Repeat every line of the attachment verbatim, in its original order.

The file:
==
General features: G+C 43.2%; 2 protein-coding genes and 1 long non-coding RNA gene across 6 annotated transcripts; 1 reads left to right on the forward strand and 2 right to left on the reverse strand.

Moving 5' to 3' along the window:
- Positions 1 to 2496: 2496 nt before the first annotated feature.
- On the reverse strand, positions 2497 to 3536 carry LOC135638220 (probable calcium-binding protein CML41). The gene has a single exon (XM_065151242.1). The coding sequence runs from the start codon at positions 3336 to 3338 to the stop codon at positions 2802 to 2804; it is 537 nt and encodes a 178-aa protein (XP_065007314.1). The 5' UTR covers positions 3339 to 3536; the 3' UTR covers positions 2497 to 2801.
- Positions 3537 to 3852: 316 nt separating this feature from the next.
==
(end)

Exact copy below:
General features: G+C 43.2%; 2 protein-coding genes and 1 long non-coding RNA gene across 6 annotated transcripts; 1 reads left to right on the forward strand and 2 right to left on the reverse strand.

Moving 5' to 3' along the window:
- Positions 1 to 2496: 2496 nt before the first annotated feature.
- On the reverse strand, positions 2497 to 3536 carry LOC135638220 (probable calcium-binding protein CML41). The gene has a single exon (XM_065151242.1). The coding sequence runs from the start codon at positions 3336 to 3338 to the stop codon at positions 2802 to 2804; it is 537 nt and encodes a 178-aa protein (XP_065007314.1). The 5' UTR covers positions 3339 to 3536; the 3' UTR covers positions 2497 to 2801.
- Positions 3537 to 3852: 316 nt separating this feature from the next.